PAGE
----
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November Week 3

Teen Reader

The Pickwick Papers


The Pickwick Papers (1837)

Text version of The Pickwick Papers

Audio version of The Pickwick Papers

Charles Dickens

Charles Dickens

Charles Dickens (born February 7, 1812, Portsmouth, Hampshire, England—died June 9, 1870, Gad’s Hill, near Chatham, Kent) English novelist, generally considered the greatest of the Victorian era. His many volumes include such works as A Christmas Carol, David Copperfield, Bleak House, A Tale of Two Cities, Great Expectations, and Our Mutual Friend.

Dickens enjoyed a wider popularity during his lifetime than had any previous author. Much in his work could appeal to the simple and the sophisticated, to the poor and to the queen, and technological developments as well as the qualities of his work enabled his fame to spread worldwide very quickly. His long career saw fluctuations in the reception and sales of individual novels, but none of them was negligible or uncharacteristic or disregarded, and, though he is now admired for aspects and phases of his work that were given less weight by his contemporaries, his popularity has never ceased. The most abundantly comic of English authors, he was much more than a great entertainer. The range, compassion, and intelligence of his apprehension of his society and its shortcomings enriched his novels and made him both one of the great forces in 19th-century literature and an influential spokesman of the conscience of his age. (


The Pickwick Papers Analysis

The Pickwick Papers was Charles Dickens' first novel, which he published in 1836. Dickens is one of the most prolific writers to come out of the Victorian Era, the time in British history which spanned 1820-1914. The Victorian Era is named in relation to its influence from Queen Victoria (1837-1901) who brought a period of great industrial, educational, and social advances. Although this was a time of much growth for Britain, it came with high consequences, which Dickens commonly wrote about.

Dickens' Pickwick Papers is a picaresque novel, a genre which tells the adventures of a lower-class main character who, despite the corruption and cruelty of society, becomes a hero. The Pickwick Papers follows the Pickwickians on their adventure throughout Britain. These characters portray goodness in human nature and offer a striking contrast to the falsities they encounter.

The Pickwick Papers offers a view into Dickens' growth as an author. His future works become darker, oftentimes using innocent characters beat down by a corrupt society to portray the horrors of Victorian England. As his first novel, Pickwick Papers uses a friendlier narration and focuses more on the pleasurable, fun parts of life. Instead of focusing on the dismal parts of Victorian England, he contrasts these with the joyful aspects of life.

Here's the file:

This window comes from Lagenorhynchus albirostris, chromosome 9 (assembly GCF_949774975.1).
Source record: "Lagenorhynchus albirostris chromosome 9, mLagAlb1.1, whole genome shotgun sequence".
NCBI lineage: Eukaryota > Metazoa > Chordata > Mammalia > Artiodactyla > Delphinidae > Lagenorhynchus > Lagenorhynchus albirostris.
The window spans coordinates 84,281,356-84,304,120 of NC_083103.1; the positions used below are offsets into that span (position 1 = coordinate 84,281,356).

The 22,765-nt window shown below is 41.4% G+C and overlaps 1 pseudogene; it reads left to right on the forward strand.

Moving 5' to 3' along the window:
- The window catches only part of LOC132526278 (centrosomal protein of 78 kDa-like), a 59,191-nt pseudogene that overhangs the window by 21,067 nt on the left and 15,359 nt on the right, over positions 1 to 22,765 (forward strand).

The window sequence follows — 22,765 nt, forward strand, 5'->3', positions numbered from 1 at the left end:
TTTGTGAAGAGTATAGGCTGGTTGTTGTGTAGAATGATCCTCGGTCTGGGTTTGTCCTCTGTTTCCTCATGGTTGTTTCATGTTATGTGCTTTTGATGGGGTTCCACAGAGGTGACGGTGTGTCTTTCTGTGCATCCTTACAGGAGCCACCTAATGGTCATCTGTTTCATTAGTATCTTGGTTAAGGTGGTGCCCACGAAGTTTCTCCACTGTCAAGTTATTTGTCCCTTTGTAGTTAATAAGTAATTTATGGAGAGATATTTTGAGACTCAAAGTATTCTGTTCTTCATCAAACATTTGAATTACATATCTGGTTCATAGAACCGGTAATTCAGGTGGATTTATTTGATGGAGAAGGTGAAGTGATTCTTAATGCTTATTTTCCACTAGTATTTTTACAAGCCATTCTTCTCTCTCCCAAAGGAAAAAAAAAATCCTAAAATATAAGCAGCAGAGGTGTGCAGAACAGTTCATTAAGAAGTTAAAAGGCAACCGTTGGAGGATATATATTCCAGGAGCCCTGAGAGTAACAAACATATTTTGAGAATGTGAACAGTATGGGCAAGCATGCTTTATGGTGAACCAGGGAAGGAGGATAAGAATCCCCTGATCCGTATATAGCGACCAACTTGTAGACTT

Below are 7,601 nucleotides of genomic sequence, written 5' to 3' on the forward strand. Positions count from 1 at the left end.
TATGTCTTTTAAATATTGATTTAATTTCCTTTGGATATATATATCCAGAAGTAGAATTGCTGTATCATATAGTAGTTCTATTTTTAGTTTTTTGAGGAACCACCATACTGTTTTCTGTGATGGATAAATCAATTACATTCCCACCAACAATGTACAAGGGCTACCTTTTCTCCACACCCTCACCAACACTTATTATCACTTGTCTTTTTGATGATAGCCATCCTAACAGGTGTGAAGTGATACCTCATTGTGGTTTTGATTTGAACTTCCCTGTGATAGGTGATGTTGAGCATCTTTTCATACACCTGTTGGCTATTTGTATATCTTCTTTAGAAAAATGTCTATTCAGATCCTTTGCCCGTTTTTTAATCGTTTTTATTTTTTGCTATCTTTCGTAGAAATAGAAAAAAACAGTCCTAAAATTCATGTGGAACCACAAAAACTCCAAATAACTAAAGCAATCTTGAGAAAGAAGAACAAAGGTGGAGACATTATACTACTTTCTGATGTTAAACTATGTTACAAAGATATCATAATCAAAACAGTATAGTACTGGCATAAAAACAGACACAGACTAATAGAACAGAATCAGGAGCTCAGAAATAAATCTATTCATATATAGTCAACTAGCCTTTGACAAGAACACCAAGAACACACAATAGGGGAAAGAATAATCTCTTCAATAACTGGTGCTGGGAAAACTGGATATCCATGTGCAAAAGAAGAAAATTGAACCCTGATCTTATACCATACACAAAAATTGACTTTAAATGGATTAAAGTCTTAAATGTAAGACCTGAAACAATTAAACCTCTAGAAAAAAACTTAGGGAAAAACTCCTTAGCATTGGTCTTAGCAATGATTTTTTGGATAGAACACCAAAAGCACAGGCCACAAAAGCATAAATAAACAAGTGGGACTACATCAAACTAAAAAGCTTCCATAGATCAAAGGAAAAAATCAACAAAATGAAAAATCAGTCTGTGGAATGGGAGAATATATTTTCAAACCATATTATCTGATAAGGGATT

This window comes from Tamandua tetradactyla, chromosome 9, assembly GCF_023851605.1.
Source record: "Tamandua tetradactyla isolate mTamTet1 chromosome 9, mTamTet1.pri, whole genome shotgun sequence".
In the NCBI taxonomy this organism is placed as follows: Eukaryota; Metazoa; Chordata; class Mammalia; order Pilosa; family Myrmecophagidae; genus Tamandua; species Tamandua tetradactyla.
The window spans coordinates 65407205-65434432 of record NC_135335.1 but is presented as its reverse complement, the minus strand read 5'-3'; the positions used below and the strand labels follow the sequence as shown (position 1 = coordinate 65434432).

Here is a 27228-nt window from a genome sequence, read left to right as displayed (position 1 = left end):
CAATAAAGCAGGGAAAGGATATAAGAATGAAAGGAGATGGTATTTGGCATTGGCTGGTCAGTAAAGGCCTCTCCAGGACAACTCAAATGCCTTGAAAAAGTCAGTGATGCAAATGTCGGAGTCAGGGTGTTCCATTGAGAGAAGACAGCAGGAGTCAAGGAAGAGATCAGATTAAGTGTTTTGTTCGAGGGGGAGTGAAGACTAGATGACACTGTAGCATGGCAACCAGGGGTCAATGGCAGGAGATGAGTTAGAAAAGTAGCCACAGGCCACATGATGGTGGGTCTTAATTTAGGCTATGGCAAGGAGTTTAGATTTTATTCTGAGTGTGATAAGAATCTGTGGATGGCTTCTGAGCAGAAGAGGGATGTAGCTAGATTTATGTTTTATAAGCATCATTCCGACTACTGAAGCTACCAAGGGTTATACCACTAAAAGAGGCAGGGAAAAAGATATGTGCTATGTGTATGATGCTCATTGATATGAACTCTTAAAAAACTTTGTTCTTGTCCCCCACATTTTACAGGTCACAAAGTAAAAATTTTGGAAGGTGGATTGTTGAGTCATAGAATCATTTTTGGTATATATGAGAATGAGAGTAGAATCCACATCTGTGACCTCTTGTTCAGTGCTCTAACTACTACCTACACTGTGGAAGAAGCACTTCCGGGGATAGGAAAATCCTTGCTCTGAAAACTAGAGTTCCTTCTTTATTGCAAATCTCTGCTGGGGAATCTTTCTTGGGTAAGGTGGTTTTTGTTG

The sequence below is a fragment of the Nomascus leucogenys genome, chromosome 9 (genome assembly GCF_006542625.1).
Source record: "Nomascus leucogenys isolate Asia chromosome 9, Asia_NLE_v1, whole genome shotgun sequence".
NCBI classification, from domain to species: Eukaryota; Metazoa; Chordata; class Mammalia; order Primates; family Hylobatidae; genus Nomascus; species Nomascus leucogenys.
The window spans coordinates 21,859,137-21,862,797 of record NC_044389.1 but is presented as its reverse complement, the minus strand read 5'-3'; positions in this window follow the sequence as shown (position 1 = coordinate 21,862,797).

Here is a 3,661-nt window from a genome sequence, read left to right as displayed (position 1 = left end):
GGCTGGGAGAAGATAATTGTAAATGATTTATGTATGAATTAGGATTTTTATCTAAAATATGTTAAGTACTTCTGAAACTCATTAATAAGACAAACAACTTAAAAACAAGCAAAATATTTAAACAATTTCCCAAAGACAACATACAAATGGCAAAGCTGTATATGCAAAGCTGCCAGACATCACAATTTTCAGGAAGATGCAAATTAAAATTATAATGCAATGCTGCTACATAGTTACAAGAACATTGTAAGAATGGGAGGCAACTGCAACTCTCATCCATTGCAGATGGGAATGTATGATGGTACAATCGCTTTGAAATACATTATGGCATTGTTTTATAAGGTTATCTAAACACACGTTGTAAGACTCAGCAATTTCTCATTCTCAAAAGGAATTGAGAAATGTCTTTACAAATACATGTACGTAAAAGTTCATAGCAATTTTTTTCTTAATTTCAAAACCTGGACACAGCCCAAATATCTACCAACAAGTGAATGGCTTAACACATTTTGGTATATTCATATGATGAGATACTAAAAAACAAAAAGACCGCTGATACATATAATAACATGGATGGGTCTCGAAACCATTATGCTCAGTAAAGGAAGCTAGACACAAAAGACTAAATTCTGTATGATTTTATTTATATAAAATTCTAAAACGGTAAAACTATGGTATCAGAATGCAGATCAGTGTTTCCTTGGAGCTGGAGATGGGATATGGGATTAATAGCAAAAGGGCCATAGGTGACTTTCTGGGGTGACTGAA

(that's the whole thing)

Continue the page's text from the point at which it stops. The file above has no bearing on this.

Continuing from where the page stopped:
The Pickwick Papers Discussion Questions

The Pickwick Papers starts out as a series of unconnected travel stories relating to a social club involving Mr. Pickwick, Tracy Tupman, Nathaniel Winkle and Augustus Snodgrass. The plot doesn’t develop until Mr. Pickwick meets Sam Weller, and then revolves around a series of travels, romances and situations which involve Mr. Pickwick and his friends. Do you think the plot is sufficiently developed in the book, or does it seem to be a series of loosely-related incidents?

Sam Weller is often viewed as the hero of the story. Do you believe that Sam or Mr. Pickwick is the hero of the story? Please provide details from the text to support your position.

During the early nineteenth century, class distinctions were important in England. Dickens portrays various classes of people in the story, and mixes them up in the narrative. Do you get a sense of the class distinctions that were prevalent in England at the time from reading the Pickwick Paper? Is Dickens intentionally mixing in these characters to show that the prevailing class distinctions were irrelevant?

Throughout the narrative, Dickens uses a series of tales (“The Stroller’s Tale,” “The Convict’s Return,” “A Madman’s Manuscript,” etc.) as breaks from the plot. Are these tales merely breaks in the plot, or do they relate to other events in the narrative? Do the tales help or impede the flow of the main plot (if there is one) in the novel?

As a child, Dickens’s family was sent to the Marshalsea debtor’s prison, a circumstance which plagued Dickens for the remainder of his life. In the Pickwick Papers, Mr. Pickwick is sent to the Fleet Street Debtor’s Prison, where he attempts to relieve the suffering of the prisoners. Are Pickwick’s efforts at the prisoner believable? Does Pickwick, in some way, reflect Dickens’s life?

In the Preface to the Cheap First Edition, Dickens mentions that the debtor’s prisons were reformed, and the Fleet Street Prison closed. Was Pickwick in some way responsible for these reforms?

(Questions from


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